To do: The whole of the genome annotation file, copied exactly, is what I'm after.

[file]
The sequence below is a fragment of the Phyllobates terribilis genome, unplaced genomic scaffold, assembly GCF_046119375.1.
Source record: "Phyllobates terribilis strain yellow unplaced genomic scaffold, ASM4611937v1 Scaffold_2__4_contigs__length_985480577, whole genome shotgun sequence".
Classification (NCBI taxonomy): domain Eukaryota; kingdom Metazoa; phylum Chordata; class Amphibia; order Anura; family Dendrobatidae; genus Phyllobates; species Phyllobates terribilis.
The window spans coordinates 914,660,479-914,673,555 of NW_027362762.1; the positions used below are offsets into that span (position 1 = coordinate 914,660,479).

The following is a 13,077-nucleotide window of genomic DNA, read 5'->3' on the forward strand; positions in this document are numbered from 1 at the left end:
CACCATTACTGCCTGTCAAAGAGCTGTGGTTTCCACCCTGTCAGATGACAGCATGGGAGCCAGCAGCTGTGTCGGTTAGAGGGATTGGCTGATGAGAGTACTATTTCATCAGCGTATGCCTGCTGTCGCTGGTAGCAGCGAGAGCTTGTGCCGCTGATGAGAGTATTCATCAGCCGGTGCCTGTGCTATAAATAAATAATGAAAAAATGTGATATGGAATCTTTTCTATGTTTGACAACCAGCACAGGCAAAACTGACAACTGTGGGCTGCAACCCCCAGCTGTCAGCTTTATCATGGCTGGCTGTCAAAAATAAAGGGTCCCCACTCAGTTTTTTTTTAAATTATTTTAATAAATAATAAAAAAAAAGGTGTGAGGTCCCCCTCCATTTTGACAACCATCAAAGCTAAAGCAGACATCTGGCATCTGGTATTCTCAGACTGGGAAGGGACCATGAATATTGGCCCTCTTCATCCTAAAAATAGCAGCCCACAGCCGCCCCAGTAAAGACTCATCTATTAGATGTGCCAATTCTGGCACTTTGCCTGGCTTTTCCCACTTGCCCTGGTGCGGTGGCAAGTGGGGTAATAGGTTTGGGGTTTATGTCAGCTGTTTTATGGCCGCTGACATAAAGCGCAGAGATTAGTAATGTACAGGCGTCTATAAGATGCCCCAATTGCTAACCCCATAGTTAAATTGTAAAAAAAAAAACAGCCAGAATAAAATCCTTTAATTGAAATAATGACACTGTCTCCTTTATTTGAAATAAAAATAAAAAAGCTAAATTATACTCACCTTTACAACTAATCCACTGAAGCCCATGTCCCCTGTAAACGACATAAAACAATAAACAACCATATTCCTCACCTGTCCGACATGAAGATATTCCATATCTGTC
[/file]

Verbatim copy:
The sequence below is a fragment of the Phyllobates terribilis genome, unplaced genomic scaffold, assembly GCF_046119375.1.
Source record: "Phyllobates terribilis strain yellow unplaced genomic scaffold, ASM4611937v1 Scaffold_2__4_contigs__length_985480577, whole genome shotgun sequence".
Classification (NCBI taxonomy): domain Eukaryota; kingdom Metazoa; phylum Chordata; class Amphibia; order Anura; family Dendrobatidae; genus Phyllobates; species Phyllobates terribilis.
The window spans coordinates 914,660,479-914,673,555 of NW_027362762.1; the positions used below are offsets into that span (position 1 = coordinate 914,660,479).

The following is a 13,077-nucleotide window of genomic DNA, read 5'->3' on the forward strand; positions in this document are numbered from 1 at the left end:
CACCATTACTGCCTGTCAAAGAGCTGTGGTTTCCACCCTGTCAGATGACAGCATGGGAGCCAGCAGCTGTGTCGGTTAGAGGGATTGGCTGATGAGAGTACTATTTCATCAGCGTATGCCTGCTGTCGCTGGTAGCAGCGAGAGCTTGTGCCGCTGATGAGAGTATTCATCAGCCGGTGCCTGTGCTATAAATAAATAATGAAAAAATGTGATATGGAATCTTTTCTATGTTTGACAACCAGCACAGGCAAAACTGACAACTGTGGGCTGCAACCCCCAGCTGTCAGCTTTATCATGGCTGGCTGTCAAAAATAAAGGGTCCCCACTCAGTTTTTTTTTAAATTATTTTAATAAATAATAAAAAAAAAGGTGTGAGGTCCCCCTCCATTTTGACAACCATCAAAGCTAAAGCAGACATCTGGCATCTGGTATTCTCAGACTGGGAAGGGACCATGAATATTGGCCCTCTTCATCCTAAAAATAGCAGCCCACAGCCGCCCCAGTAAAGACTCATCTATTAGATGTGCCAATTCTGGCACTTTGCCTGGCTTTTCCCACTTGCCCTGGTGCGGTGGCAAGTGGGGTAATAGGTTTGGGGTTTATGTCAGCTGTTTTATGGCCGCTGACATAAAGCGCAGAGATTAGTAATGTACAGGCGTCTATAAGATGCCCCAATTGCTAACCCCATAGTTAAATTGTAAAAAAAAAAACAGCCAGAATAAAATCCTTTAATTGAAATAATGACACTGTCTCCTTTATTTGAAATAAAAATAAAAAAGCTAAATTATACTCACCTTTACAACTAATCCACTGAAGCCCATGTCCCCTGTAAACGACATAAAACAATAAACAACCATATTCCTCACCTGTCCGACATGAAGATATTCCATATCTGTC